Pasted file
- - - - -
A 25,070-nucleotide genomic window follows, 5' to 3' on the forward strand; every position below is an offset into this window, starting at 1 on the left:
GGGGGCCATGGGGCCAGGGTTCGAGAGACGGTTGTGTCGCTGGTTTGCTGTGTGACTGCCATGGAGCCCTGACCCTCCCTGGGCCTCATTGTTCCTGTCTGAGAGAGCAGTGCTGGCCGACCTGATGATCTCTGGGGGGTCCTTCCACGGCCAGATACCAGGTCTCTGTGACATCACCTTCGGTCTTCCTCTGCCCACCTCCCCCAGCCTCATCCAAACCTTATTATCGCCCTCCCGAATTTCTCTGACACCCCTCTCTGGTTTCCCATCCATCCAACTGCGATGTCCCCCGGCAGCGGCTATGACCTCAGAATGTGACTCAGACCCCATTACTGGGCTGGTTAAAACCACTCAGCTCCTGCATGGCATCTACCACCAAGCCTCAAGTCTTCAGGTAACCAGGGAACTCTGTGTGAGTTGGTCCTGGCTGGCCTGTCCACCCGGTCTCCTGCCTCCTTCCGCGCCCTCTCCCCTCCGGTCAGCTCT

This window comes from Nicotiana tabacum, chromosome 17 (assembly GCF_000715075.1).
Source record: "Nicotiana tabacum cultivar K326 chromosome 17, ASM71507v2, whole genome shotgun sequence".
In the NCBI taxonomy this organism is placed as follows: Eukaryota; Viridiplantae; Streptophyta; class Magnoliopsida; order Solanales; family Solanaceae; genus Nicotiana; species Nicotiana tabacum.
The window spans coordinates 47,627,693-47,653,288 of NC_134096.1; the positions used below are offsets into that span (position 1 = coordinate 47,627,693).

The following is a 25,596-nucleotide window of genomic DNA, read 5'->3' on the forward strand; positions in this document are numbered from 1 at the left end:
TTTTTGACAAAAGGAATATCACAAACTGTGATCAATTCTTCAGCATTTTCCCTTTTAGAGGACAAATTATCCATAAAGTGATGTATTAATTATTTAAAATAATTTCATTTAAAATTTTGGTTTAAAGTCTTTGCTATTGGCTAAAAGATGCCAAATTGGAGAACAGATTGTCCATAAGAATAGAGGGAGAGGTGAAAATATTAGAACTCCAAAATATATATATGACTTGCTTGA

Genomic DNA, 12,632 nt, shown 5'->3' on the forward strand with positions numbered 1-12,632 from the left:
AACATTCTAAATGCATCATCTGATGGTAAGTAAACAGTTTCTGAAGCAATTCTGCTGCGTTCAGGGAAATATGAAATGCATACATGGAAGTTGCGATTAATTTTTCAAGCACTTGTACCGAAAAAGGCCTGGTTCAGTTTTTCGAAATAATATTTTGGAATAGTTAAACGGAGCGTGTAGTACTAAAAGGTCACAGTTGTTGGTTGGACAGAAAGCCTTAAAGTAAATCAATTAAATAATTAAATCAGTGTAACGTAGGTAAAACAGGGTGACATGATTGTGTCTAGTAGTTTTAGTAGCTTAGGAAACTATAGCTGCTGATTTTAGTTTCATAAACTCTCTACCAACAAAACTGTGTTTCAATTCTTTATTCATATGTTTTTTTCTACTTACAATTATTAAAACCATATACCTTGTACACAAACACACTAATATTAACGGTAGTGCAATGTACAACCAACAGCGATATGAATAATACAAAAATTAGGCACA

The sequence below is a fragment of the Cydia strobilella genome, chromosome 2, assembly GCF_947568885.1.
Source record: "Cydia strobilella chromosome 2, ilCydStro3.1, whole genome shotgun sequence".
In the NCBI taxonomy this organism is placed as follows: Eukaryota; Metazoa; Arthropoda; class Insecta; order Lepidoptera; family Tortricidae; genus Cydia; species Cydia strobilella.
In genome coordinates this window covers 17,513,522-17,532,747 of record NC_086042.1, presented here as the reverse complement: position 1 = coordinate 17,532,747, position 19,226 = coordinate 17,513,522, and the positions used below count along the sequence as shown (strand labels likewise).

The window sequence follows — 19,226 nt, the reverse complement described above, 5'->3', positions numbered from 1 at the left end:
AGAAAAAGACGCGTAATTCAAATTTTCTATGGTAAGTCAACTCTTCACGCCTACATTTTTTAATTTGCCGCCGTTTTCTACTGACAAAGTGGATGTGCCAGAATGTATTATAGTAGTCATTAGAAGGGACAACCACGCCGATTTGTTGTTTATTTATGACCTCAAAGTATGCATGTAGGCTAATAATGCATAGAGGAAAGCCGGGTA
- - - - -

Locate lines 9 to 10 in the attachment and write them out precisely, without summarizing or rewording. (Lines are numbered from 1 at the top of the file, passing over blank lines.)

Genomic DNA, 12,632 nt, shown 5'->3' on the forward strand with positions numbered 1-12,632 from the left:
AACATTCTAAATGCATCATCTGATGGTAAGTAAACAGTTTCTGAAGCAATTCTGCTGCGTTCAGGGAAATATGAAATGCATACATGGAAGTTGCGATTAATTTTTCAAGCACTTGTACCGAAAAAGGCCTGGTTCAGTTTTTCGAAATAATATTTTGGAATAGTTAAACGGAGCGTGTAGTACTAAAAGGTCACAGTTGTTGGTTGGACAGAAAGCCTTAAAGTAAATCAATTAAATAATTAAATCAGTGTAACGTAGGTAAAACAGGGTGACATGATTGTGTCTAGTAGTTTTAGTAGCTTAGGAAACTATAGCTGCTGATTTTAGTTTCATAAACTCTCTACCAACAAAACTGTGTTTCAATTCTTTATTCATATGTTTTTTTCTACTTACAATTATTAAAACCATATACCTTGTACACAAACACACTAATATTAACGGTAGTGCAATGTACAACCAACAGCGATATGAATAATACAAAAATTAGGCACA